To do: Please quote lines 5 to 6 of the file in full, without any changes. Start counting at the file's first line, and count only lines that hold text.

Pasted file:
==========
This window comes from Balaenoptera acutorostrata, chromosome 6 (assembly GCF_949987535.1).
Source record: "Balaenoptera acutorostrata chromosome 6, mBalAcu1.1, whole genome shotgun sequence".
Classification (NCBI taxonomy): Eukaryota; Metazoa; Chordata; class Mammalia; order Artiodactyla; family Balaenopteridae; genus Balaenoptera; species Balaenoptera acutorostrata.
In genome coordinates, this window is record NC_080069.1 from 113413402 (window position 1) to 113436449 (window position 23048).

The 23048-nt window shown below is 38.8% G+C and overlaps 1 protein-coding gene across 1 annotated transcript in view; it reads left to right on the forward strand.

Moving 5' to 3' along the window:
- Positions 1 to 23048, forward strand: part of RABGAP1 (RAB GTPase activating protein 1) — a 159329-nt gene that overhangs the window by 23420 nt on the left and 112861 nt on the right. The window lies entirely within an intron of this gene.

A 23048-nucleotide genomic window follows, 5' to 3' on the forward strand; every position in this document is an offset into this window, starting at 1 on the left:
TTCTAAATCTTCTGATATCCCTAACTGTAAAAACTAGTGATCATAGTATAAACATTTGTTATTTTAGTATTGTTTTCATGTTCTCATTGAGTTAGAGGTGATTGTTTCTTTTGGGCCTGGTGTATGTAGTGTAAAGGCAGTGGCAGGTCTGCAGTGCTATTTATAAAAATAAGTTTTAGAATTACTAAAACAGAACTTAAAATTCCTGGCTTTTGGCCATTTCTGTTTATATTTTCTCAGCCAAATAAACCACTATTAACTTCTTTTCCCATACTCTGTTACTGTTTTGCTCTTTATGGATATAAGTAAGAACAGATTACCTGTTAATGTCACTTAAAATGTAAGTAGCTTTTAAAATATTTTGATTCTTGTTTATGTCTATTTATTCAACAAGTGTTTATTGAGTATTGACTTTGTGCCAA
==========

The 23048-nt window shown below is 38.8% G+C and overlaps 1 protein-coding gene across 1 annotated transcript in view; it reads left to right on the forward strand.

Moving 5' to 3' along the window: